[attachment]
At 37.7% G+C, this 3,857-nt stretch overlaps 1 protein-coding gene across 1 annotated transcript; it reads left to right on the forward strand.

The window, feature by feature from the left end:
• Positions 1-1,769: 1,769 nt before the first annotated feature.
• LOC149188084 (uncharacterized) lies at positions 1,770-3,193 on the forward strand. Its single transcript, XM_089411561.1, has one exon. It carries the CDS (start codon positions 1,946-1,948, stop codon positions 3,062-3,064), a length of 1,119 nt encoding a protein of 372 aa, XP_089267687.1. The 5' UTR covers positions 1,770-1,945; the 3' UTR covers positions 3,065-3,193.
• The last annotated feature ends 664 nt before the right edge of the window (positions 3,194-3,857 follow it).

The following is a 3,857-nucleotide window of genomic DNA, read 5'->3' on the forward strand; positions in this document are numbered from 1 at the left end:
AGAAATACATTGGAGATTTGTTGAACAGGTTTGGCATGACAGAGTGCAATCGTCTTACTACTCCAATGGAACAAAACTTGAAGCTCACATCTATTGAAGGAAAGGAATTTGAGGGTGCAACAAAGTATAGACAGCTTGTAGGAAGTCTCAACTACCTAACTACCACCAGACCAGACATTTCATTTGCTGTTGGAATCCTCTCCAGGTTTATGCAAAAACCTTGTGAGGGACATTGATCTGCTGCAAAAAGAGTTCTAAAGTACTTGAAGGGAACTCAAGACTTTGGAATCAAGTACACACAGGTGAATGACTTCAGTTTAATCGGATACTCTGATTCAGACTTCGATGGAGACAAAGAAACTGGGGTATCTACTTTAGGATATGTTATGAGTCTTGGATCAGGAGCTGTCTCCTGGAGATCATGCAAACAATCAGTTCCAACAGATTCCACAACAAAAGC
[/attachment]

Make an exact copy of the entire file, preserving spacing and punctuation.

At 37.7% G+C, this 3,857-nt stretch overlaps 1 protein-coding gene across 1 annotated transcript; it reads left to right on the forward strand.

The window, feature by feature from the left end:
• Positions 1-1,769: 1,769 nt before the first annotated feature.
• LOC149188084 (uncharacterized) lies at positions 1,770-3,193 on the forward strand. Its single transcript, XM_089411561.1, has one exon. It carries the CDS (start codon positions 1,946-1,948, stop codon positions 3,062-3,064), a length of 1,119 nt encoding a protein of 372 aa, XP_089267687.1. The 5' UTR covers positions 1,770-1,945; the 3' UTR covers positions 3,065-3,193.
• The last annotated feature ends 664 nt before the right edge of the window (positions 3,194-3,857 follow it).

The following is a 3,857-nucleotide window of genomic DNA, read 5'->3' on the forward strand; positions in this document are numbered from 1 at the left end:
AGAAATACATTGGAGATTTGTTGAACAGGTTTGGCATGACAGAGTGCAATCGTCTTACTACTCCAATGGAACAAAACTTGAAGCTCACATCTATTGAAGGAAAGGAATTTGAGGGTGCAACAAAGTATAGACAGCTTGTAGGAAGTCTCAACTACCTAACTACCACCAGACCAGACATTTCATTTGCTGTTGGAATCCTCTCCAGGTTTATGCAAAAACCTTGTGAGGGACATTGATCTGCTGCAAAAAGAGTTCTAAAGTACTTGAAGGGAACTCAAGACTTTGGAATCAAGTACACACAGGTGAATGACTTCAGTTTAATCGGATACTCTGATTCAGACTTCGATGGAGACAAAGAAACTGGGGTATCTACTTTAGGATATGTTATGAGTCTTGGATCAGGAGCTGTCTCCTGGAGATCATGCAAACAATCAGTTCCAACAGATTCCACAACAAAAGC